If your child is a bit older (13-18) you want them to be in an environment that is competitive.  I am not saying that they have to be on the best team, but that they need to be on a team where they are going to get a lot of playing time and be challenged.  It is much better for a player to play 90 minutes every week on a team that goes 500 than to play 35 minutes on a team that wins every game.

2. How committed are you?

Many kids at a young age play many different sports.  Whether it be basketball, baseball, hockey, or lacrosse, all of these sports take time and commitment.  Personally I believe that children should play a number of sports to figure out which one they like most.  If they do decide that soccer is the sport for them it doesn’t mean that they have to stop playing all other sports, just that soccer will take priority over all other activities.  This is relevant to deciding which club to play for because not every club is ok with having their players play multiple sports.  Some clubs and coaches believe that playing other sports takes the focus off of soccer which in turn makes the players struggle to perform at their highest potential.  The solution to this is to have a conversation with the coach and figure out if this is something that is going to be acceptable or not.

3. What is the reputation of the club?

Certain clubs have a reputation for being all business.  What I mean by this is that they do not care about how they win, just that they do.  This relates back to the first question in that you always want to be at a club that values development.  It is perfectly ok, especially as players get older, to strive for perfection, but you need to have a coach that teaches the players after a mistake has been made.  I know that this might sound a little ridiculous, but I have seen too many coaches that will yell at a player and pull them out of a game after making a mistake without ever explaining to the player why.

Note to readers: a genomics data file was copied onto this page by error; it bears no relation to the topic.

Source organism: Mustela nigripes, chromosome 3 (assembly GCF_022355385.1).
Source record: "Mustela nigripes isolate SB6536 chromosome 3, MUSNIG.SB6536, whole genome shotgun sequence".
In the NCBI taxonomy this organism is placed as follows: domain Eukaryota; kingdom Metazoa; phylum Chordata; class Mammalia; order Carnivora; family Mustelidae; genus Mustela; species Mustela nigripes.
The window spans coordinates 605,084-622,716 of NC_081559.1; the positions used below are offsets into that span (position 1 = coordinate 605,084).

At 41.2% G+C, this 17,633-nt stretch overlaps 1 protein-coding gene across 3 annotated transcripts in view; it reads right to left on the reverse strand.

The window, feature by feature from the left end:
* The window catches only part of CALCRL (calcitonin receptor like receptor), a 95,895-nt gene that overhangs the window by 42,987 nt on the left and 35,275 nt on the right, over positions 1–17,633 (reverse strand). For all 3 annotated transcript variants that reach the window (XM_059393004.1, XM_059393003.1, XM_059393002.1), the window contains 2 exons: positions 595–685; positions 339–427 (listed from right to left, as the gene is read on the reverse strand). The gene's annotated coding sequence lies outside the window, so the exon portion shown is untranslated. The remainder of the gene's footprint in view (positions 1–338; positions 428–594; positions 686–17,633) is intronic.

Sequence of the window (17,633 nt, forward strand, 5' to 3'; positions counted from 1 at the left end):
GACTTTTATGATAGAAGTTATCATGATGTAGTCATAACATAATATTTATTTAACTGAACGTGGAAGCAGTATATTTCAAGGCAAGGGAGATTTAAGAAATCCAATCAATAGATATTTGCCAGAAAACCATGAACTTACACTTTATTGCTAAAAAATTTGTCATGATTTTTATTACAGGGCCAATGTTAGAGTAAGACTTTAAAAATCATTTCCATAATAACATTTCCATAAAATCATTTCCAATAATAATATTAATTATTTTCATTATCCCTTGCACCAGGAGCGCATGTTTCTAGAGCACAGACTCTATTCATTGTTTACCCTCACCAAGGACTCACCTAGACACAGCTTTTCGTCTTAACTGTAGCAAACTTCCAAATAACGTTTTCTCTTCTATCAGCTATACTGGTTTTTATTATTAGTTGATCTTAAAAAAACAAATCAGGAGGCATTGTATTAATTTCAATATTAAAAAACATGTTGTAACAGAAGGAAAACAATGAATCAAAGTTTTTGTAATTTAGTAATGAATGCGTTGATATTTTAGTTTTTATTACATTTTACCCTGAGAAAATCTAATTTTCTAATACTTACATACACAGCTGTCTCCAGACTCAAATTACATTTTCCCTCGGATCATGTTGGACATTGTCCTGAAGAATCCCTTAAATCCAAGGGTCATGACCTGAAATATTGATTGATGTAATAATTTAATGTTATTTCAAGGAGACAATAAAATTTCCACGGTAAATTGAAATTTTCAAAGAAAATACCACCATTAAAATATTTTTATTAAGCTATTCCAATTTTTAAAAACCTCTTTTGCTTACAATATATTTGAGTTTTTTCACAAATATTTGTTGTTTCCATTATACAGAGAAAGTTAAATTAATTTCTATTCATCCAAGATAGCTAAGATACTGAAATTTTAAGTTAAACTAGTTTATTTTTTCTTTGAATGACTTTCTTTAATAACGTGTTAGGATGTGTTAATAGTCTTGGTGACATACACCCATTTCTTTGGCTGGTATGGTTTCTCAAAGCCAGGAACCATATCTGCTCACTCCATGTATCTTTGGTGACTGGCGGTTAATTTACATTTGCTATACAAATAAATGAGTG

In conclusion, each player’s situation is going to be different.  As a family you must have a conversation and get your priorities straight, then look at all of the options and make a decision.  Personally, I always value a teacher over a dictator, and believe me I have seen my fair share of both.  In youth soccer you want someone that is going to develop your child not only as a soccer player, but as a person.

Why a Tiered Structure is Necessary for Development

Do you remember what playing competitive sports was like when you were a child? Let me give you the overview. No matter what sport or organization, every age group had one team. You either made the team or went to play for a different organization. This approach was common practice for a long time, and many organizations still use this model (or an adapted version of this model). While there are some positives such as team camaraderie, there are to many negatives to make it successful. The main negative is that if you only have one team then how are you going to keep adding to the talent pool if you have no place for players to improve?

The most effective way to address the problem of development is by implementing a tiered structure for your organization. What this means is that players are placed on teams based on their current skill. For example, your best players would all be on the “A” team, while your next strongest group would be on your “B” team.